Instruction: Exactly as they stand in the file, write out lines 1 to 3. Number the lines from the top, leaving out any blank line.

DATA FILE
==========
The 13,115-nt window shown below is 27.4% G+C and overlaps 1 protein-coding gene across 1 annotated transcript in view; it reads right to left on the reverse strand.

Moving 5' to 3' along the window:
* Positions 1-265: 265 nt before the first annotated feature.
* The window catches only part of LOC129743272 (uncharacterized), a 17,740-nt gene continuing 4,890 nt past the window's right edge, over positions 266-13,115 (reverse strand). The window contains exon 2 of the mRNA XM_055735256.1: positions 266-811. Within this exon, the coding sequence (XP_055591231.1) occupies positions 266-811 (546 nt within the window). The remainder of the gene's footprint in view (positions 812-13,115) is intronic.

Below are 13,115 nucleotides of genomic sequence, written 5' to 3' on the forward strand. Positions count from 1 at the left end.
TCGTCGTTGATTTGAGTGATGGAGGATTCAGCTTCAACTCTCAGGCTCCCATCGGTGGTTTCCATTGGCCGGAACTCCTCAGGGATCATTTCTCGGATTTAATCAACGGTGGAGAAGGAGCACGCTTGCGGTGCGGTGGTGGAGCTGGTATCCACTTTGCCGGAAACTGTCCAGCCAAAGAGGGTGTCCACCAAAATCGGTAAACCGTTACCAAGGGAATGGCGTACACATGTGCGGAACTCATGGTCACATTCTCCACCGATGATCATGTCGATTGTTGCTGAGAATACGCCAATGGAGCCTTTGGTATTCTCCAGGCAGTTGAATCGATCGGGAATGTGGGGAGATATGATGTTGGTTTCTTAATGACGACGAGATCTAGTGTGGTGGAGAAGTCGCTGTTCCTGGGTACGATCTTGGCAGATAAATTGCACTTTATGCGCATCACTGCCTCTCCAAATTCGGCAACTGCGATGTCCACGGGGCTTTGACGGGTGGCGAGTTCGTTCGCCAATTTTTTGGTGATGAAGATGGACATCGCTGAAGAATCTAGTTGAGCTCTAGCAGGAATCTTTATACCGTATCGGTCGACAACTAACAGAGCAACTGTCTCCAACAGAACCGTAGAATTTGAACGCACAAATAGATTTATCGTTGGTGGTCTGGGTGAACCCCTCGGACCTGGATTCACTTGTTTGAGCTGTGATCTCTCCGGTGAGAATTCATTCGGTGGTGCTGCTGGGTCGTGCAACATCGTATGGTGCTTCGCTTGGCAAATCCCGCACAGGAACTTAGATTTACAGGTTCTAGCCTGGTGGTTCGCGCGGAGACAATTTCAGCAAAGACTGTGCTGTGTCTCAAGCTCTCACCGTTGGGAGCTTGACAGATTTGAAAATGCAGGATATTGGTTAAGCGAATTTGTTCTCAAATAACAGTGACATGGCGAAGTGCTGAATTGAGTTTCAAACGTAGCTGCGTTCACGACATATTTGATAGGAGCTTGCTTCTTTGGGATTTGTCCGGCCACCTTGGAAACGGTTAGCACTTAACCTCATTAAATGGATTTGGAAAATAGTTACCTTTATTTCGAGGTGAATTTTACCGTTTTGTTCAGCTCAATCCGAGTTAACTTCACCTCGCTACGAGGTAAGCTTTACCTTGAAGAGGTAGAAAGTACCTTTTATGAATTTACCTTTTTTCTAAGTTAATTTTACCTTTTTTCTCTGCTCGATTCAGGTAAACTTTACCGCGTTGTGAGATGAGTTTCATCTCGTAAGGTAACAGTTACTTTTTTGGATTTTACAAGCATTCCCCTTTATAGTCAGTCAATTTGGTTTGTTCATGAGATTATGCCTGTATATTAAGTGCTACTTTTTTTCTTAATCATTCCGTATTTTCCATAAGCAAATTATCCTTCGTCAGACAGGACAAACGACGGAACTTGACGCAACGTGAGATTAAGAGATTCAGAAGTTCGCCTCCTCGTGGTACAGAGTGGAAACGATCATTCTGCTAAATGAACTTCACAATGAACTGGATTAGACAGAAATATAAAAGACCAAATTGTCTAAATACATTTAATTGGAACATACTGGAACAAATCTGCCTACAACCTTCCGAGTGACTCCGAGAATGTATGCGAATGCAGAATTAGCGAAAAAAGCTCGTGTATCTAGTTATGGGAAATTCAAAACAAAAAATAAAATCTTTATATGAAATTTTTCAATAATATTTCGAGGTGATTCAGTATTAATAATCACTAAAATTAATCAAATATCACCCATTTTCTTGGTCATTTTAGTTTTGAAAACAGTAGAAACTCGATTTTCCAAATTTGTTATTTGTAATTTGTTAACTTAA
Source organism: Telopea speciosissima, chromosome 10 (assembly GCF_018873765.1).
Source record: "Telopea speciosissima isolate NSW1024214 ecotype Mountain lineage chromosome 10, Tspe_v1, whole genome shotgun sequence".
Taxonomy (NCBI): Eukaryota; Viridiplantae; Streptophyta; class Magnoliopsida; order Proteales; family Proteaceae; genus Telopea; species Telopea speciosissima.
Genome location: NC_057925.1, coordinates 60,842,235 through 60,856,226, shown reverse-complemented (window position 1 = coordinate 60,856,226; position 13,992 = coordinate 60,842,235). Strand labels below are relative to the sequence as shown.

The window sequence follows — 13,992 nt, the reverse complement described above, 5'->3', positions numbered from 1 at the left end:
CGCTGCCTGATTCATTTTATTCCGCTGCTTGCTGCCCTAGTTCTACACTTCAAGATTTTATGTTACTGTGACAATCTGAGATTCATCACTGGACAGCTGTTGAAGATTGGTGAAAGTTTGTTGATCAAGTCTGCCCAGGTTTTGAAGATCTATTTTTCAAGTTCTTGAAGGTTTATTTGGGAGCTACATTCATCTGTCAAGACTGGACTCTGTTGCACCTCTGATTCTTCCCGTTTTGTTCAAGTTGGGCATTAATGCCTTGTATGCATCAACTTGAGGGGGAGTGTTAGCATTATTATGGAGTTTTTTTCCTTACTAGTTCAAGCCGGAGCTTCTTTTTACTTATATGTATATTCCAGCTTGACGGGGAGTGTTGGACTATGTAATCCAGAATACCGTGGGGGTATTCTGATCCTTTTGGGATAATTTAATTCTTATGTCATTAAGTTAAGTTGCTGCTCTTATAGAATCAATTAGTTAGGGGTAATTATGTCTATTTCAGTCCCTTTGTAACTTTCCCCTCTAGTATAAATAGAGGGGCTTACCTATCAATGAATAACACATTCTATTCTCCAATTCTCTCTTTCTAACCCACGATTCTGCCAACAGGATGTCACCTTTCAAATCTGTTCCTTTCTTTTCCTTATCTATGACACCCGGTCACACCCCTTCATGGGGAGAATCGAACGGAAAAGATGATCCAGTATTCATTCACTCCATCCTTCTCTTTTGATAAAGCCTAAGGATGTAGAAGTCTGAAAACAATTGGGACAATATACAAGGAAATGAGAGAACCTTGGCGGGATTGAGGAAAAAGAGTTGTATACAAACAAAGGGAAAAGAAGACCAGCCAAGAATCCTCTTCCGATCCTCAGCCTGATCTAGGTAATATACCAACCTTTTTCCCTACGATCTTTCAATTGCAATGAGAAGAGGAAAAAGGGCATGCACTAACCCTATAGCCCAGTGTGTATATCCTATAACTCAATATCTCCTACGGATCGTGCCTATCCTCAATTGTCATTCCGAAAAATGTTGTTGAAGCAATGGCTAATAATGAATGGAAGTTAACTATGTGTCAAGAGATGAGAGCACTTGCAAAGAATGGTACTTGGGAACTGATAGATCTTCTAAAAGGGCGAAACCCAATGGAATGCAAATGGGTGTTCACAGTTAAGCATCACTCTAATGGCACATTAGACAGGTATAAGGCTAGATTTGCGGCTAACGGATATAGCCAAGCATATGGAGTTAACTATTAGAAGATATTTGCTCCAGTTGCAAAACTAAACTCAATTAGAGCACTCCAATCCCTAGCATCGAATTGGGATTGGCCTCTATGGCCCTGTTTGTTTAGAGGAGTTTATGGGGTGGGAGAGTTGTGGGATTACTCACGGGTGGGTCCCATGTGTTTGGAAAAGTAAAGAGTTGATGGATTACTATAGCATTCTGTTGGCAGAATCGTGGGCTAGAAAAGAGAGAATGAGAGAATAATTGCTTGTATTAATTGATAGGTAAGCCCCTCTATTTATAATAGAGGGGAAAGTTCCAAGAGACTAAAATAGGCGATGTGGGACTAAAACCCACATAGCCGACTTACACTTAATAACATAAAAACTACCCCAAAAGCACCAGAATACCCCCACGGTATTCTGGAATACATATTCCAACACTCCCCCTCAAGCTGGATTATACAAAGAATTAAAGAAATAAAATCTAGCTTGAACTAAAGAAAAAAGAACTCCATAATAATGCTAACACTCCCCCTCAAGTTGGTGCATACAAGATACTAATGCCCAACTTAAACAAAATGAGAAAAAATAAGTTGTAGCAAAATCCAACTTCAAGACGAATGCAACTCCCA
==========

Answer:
The 13,115-nt window shown below is 27.4% G+C and overlaps 1 protein-coding gene across 1 annotated transcript in view; it reads right to left on the reverse strand.

Moving 5' to 3' along the window:
* Positions 1-265: 265 nt before the first annotated feature.